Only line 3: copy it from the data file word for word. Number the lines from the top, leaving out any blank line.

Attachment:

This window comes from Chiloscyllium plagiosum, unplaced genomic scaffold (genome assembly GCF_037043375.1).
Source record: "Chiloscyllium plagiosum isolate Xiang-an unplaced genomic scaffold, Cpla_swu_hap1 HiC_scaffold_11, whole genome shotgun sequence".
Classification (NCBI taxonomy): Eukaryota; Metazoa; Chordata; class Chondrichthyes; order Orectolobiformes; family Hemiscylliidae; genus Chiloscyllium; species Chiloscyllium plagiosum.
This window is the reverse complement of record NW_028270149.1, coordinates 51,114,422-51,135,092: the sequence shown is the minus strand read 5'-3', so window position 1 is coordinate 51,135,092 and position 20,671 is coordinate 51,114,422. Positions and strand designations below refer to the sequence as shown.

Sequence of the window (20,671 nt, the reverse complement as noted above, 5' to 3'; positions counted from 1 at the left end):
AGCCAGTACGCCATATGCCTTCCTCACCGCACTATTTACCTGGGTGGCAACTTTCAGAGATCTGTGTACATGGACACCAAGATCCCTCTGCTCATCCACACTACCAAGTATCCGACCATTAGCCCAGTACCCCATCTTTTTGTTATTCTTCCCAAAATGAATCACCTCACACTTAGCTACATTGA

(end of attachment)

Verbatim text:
Classification (NCBI taxonomy): Eukaryota; Metazoa; Chordata; class Chondrichthyes; order Orectolobiformes; family Hemiscylliidae; genus Chiloscyllium; species Chiloscyllium plagiosum.